In 1951 her father died and then in 1955 her mother also passed. Thus, Betty, at 14, and her sister, at 9, were left all alone.
“Luckily, the Jewish community took us in. Mr. Levine and his wife took good care of my sister and me. We would always go to their home, celebrate Shabbat, all the Jewish holidays. I remember eating matzah. Mr. Levine used to bring us to his office and since no one was able to take care of us, he did. What a generous and kind man. When Mr. Levine left, celebrating those Jewish rituals ceased since it wasn’t possible to carry them out.”
Today, Betty unfortunately suffers from hypertension and eye trouble. Though she has a hard time caring for herself, but short of a visit from her younger sister who resides in Australia, she does not see much of her family.
Pasha, on the other hand, was born in 1939 to a Jewish father who had fled Siberia and, like Betty, to a Chinese mother. Her father passed away in 1956 when she was 16 years old. She recalls, “Thanks to Mr. Levine who was the community leader, we were really cared for and they ensured we had everything we needed.”
Pasha discussed education with me at length and she mentioned how the Jewish community poured resources into guaranteeing her attendance at a very good school.
“I received a better education as the Jewish leaders in the community showed a lot of concern for me. I suffered from tuberculosis as a child and they cured me with medicine. They used to also give my family money for coal, milk, and other necessities,” she said. “After the war, when everyone started to leave, I was very eager to get away from China but unfortunately it was impossible.”
“Since I couldn’t leave, at the age of 14, I started to study Chinese,” Pasha continued. “I could speak a little bit of Hebrew too and I would follow prayers when attending services at the synagogue. I could recite the bible – I loved it. As I was very diligent and loved to study, the Jewish community paid my tuition to attend the Shanghai Private Business College.”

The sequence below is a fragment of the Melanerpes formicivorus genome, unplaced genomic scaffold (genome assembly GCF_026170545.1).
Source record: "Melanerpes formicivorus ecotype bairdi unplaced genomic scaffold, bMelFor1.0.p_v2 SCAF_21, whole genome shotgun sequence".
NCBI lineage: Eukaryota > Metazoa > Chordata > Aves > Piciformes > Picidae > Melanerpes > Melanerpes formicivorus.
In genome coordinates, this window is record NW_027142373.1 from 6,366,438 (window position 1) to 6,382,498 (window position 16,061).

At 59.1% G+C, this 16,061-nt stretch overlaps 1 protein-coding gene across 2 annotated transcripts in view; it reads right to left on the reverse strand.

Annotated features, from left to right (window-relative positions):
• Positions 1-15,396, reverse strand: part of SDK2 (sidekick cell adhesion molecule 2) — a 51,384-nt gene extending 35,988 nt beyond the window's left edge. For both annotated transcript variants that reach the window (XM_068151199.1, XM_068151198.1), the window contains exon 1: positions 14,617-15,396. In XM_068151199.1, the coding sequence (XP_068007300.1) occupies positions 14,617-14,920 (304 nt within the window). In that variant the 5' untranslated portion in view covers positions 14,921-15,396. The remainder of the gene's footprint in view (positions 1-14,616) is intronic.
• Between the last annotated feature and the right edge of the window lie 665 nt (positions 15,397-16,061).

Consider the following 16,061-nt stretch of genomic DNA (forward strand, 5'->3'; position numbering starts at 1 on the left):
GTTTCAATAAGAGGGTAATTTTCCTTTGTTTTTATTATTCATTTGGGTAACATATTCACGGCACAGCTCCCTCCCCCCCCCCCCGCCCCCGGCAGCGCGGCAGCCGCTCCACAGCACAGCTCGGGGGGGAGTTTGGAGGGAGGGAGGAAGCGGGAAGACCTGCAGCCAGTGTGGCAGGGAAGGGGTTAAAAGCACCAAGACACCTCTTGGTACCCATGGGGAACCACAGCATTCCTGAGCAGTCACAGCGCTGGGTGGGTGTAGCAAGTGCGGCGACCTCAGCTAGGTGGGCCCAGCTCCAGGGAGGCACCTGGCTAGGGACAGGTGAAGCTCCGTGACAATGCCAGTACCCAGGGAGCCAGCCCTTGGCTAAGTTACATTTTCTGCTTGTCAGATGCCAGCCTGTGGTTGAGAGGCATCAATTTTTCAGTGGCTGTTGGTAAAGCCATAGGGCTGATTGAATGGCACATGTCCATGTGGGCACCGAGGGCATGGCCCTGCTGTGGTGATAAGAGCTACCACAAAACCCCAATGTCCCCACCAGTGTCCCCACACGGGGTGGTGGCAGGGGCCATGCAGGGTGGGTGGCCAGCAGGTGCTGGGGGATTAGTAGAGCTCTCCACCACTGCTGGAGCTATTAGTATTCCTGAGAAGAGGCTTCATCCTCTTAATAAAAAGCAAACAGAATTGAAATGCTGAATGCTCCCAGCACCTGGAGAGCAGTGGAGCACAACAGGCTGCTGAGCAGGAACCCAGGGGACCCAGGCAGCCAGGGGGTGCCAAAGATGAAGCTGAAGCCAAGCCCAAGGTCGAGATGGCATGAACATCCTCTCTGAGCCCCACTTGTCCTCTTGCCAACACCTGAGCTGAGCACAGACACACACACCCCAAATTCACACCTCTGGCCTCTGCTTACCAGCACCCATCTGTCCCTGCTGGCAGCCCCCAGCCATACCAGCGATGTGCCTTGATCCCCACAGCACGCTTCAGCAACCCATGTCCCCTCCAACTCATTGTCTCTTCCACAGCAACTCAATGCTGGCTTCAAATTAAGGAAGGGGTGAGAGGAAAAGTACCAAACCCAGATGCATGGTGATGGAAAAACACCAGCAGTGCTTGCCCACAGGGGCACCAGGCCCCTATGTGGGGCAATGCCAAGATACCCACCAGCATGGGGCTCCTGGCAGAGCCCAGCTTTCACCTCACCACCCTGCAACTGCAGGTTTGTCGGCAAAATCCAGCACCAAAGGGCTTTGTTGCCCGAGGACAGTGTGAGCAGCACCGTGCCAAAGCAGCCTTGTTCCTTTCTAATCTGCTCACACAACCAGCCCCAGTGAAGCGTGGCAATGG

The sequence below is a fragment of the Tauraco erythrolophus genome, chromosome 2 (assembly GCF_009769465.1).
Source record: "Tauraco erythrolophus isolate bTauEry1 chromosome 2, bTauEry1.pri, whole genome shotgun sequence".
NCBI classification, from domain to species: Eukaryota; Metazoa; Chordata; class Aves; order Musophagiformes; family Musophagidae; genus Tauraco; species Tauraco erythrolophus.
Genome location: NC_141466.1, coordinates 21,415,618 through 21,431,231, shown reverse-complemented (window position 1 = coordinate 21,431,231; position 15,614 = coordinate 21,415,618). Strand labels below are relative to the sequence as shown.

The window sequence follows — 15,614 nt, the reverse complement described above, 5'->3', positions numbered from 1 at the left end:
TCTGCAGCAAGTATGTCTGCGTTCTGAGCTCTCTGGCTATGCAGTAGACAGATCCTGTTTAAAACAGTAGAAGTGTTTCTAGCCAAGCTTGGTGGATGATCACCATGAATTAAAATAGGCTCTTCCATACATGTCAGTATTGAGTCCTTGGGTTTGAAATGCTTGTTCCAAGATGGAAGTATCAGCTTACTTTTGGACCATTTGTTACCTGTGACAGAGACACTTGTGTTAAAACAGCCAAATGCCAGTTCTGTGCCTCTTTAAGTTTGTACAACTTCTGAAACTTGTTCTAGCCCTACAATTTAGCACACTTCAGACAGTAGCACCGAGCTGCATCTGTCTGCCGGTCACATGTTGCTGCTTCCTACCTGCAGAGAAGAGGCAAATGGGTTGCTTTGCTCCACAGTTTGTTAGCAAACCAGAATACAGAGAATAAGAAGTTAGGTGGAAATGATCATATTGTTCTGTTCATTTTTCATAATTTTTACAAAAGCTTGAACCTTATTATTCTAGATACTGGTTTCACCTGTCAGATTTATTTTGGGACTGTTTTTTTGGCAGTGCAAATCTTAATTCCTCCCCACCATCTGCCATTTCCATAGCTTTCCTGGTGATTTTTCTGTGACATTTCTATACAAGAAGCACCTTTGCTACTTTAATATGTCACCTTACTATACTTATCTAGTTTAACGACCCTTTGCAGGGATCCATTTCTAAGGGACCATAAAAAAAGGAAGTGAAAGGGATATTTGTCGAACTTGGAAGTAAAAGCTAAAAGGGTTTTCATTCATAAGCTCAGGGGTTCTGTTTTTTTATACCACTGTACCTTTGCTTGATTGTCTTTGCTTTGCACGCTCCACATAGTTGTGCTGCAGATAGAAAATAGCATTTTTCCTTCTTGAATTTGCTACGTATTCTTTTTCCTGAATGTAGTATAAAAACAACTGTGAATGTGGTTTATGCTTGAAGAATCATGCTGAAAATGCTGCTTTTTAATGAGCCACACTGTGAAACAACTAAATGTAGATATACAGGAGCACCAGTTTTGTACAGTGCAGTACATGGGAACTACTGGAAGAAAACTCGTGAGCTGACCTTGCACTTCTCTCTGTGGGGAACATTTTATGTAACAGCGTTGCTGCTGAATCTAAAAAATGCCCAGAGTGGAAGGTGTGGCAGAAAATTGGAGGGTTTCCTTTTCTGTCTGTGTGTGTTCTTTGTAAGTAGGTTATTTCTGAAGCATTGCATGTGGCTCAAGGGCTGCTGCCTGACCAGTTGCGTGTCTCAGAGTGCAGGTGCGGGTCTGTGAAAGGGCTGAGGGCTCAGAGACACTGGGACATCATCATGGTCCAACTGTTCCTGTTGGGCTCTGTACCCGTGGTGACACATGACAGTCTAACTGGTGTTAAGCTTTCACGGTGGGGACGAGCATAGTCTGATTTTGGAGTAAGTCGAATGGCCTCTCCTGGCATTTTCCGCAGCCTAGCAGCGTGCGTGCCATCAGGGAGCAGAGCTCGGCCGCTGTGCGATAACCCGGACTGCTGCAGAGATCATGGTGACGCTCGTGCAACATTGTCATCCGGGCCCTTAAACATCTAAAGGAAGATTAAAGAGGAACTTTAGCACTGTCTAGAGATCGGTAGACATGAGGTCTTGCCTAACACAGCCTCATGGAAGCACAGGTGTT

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On the way home from my visit with Betty and Pasha, I realized that since the start of my work as a JDC Entwine volunteer, I’ve been exceptionally fortunate to have witnessed firsthand the contribution of Jews and the Jewish people in diverse communities that are worlds apart. I have met people who are part of history and those that are changing the future, like Dr. Rick Hodes in Ethiopia.
Now in my second year of service in Shanghai, sitting for an afternoon with two women whose lives have been inextricably tied up with history, the Jewish experience, and the caring hand of Jews around the world, I understood for the first time the dictum, kol yisrael arevim zeh la zeh – all Jews are responsible for one another. Pasha and Betty attest to the fact of the importance of each individual in our tradition; though time and place might have separated them from community, they were not forgotten.
Perhaps a little trite, but true, this encounter impacted me more than any other experience I have had in Shanghai – experiences that included a visit to the wonderful Shanghai Jewish Refugees Museum or to the historic and awe-inspiring Ohel Moshe Synagogue or helping to organize the recent Destination Shanghai gathering that included more than 150 Jews celebrating emerging Jewish life in Asia. It somehow tied it all together for me.
Needless to say, these last two years have changed my life. My professional trajectory went from attending medical school to observing and helping Jewish and non-Jewish communities around the world with an organization recalled by many with pride, the Joint. That legacy, and my own contribution, is not just the stuff of dusty history books and twenty-something wanderlust. It’s a palpable responsibility to building, with my own hands, the future for a people that, however far apart, always seem to find one another. And in Jewish geography, that means I win.
Thank you to Betty and Pasha for sharing an afternoon and your stories.
Shaun Goldstone spent thirteen months in Ethiopia in the JDC Entwine Global Jewish Service Corp and most recently was awarded JDC’s Ralph I. Goldman Fellowship in international Jewish service where he served in St. Petersburg and Shanghai, and will soon be heading to the Baltics to engage further in Jewish community development work.
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